Budget Tips

  • Make impulse buying difficult (leave checkbook, credit cards at home)
  • Make savings an “expense” item
  • Make debt repayment an “expense” item (this is what credit counselors do for you)
  • Have some fun money for each family member
  • Budget for a fun item (vacation, toy)
  • Don’t over categorize your budget (i.e. do not make too many “expense” categories)
  • Don’t divide couple’s paychecks functionally
  • Use an interest-bearing checking account, if possible
  • Create an “expense” item to pay off credit card balances
  • Pay off the highest interest rate cards first
  • Don’t use credit cards again until balance is paid off
  • After a loan is paid off, keep paying the loan amount to yourself (make a vacation fund, or next car fund)
  • Set aside money monthly, for bills that are due quarterly, semi-annually, or yearly
  • Reconcile your budget at least once a month when reconciling your checking statement
  • Make sure to mark your last reconcile point in your budget
  • Try to get utilities or banks to change due dates of bills to make your work easier
  • Remember, just the act of identifying your expenses is extremely valuable. This is commonly referred to as “tracking” your expenses. But remember, this is only half of the
  • Budgeting equation. Tracking expenses is analogous to just looking in your “rearview mirror” for information. You have to learn to look ahead and see what is coming too!

Copyright 2006 Reprinted with Permission of Tulip Tree Press and Jane E. Chidester and John L. Macko, authors of “BudgetYes! 21st Century Solutions for Taking Control of Your Money Now!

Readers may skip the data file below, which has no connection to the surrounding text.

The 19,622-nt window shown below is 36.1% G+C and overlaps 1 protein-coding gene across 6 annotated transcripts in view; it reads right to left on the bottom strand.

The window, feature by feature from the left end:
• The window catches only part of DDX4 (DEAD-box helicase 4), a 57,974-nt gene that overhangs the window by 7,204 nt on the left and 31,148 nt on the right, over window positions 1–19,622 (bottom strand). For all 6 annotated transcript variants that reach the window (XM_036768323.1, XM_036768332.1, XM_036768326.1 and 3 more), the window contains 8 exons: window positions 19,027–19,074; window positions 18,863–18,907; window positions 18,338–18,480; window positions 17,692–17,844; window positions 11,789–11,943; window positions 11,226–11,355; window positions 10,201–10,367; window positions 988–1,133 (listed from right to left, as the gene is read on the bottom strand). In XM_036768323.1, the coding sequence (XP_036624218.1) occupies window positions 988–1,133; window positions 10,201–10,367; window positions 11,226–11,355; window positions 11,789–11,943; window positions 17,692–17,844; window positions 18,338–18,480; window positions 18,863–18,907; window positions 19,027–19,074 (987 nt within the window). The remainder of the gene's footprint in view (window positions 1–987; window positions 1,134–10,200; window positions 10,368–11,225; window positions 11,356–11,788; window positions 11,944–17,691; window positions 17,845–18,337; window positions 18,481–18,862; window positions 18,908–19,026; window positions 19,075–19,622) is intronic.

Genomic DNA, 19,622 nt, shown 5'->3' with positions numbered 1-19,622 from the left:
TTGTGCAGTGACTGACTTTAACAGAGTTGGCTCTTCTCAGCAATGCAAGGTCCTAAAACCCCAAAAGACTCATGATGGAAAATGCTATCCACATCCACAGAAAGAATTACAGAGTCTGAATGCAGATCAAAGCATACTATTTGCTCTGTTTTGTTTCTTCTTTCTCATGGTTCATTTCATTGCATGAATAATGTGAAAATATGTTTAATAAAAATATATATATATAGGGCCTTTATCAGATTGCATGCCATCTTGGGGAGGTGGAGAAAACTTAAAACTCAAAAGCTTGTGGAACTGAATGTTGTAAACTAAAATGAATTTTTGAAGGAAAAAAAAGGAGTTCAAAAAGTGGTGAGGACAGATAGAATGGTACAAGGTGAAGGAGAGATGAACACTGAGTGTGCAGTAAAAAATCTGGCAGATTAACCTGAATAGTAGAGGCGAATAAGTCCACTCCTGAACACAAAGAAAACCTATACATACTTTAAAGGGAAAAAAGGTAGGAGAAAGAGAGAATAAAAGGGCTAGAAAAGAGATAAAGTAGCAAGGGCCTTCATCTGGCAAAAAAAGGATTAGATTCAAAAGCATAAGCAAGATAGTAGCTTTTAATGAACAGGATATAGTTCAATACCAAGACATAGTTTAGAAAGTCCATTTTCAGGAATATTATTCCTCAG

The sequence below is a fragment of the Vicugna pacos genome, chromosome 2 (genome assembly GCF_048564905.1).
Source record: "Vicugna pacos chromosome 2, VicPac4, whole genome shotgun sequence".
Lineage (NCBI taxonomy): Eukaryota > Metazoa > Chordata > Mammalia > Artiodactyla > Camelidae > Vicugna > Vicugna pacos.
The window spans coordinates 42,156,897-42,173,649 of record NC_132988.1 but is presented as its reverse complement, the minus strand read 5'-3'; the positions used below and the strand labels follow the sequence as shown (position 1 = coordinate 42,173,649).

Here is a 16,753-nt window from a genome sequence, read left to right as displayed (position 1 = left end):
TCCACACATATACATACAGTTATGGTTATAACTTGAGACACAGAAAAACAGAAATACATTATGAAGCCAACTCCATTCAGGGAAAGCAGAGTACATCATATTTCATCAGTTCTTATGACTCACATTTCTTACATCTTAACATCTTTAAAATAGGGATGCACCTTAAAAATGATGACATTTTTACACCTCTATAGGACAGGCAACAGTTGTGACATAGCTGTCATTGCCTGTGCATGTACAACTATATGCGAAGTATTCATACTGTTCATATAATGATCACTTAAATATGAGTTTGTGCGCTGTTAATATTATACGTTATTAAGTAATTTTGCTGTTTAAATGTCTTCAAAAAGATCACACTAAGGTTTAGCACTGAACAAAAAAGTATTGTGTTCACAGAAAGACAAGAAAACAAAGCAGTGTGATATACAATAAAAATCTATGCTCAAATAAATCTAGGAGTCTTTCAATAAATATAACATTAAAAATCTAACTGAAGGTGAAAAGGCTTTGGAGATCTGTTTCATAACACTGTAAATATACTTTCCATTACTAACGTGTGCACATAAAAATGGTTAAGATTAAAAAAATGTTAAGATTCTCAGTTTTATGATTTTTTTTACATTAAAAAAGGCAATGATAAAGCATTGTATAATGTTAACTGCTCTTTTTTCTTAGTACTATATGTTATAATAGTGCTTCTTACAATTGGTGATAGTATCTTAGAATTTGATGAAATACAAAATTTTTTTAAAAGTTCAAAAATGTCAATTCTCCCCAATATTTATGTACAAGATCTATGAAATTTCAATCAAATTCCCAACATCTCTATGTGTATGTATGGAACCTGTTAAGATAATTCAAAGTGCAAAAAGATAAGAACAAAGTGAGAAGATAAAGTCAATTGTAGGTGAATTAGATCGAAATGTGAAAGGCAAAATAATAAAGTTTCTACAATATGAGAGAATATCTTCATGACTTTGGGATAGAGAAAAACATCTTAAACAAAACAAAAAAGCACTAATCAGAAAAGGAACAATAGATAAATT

Featured in Plymouth Magazine

Example Image

Interim Director Named for Museum of the White Mountains

PSU Professor of History Marcia Schmidt Blaine is now interim director of the MWM, following founding director Catherine Amidon’s stepping down …

Example Image

That She May Serve

Elizabeth Morrissette ’18 selected as New Hampshire’s Miss University 2015 Elizabeth Morrissette ’18 stood on the stage at her first Miss New Hampshire pageant, trying to keep her knees from knocking. “I was definitely nervous—I’d only had a week to prepare and I wasn’t really sure what to expect—but at the same time I felt […]

Example Image

Next Steps

Grant-funded Program Prepares Special Education Teachers » Looking over a classroom of a dozen junior high school students at Plymouth Elementary School, special education intern Jennifer Kay ’99 worries what the future holds for the class of kids with mental and physical challenges. “I have doubts about where some of my students will be in […]